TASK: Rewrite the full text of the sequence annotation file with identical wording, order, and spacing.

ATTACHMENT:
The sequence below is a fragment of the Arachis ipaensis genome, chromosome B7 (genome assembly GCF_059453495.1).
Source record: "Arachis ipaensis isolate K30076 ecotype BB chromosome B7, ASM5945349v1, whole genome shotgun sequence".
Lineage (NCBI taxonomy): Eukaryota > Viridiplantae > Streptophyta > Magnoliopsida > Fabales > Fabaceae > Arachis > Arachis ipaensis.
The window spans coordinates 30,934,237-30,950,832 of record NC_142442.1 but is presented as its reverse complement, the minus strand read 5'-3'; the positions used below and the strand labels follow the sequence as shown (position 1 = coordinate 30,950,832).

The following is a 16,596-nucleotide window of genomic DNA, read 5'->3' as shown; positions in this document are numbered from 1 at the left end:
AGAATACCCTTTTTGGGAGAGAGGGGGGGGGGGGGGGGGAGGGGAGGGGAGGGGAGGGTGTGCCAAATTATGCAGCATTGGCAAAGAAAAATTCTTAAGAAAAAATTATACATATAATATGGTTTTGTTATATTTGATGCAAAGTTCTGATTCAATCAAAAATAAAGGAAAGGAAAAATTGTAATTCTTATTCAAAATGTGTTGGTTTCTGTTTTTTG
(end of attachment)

The sequence below is a fragment of the Arachis ipaensis genome, chromosome B7 (genome assembly GCF_059453495.1).
Source record: "Arachis ipaensis isolate K30076 ecotype BB chromosome B7, ASM5945349v1, whole genome shotgun sequence".
Lineage (NCBI taxonomy): Eukaryota > Viridiplantae > Streptophyta > Magnoliopsida > Fabales > Fabaceae > Arachis > Arachis ipaensis.
The window spans coordinates 30,934,237-30,950,832 of record NC_142442.1 but is presented as its reverse complement, the minus strand read 5'-3'; the positions used below and the strand labels follow the sequence as shown (position 1 = coordinate 30,950,832).

The following is a 16,596-nucleotide window of genomic DNA, read 5'->3' as shown; positions in this document are numbered from 1 at the left end:
AGAATACCCTTTTTGGGAGAGAGGGGGGGGGGGGGGGGGAGGGGAGGGGAGGGGAGGGTGTGCCAAATTATGCAGCATTGGCAAAGAAAAATTCTTAAGAAAAAATTATACATATAATATGGTTTTGTTATATTTGATGCAAAGTTCTGATTCAATCAAAAATAAAGGAAAGGAAAAATTGTAATTCTTATTCAAAATGTGTTGGTTTCTGTTTTTTG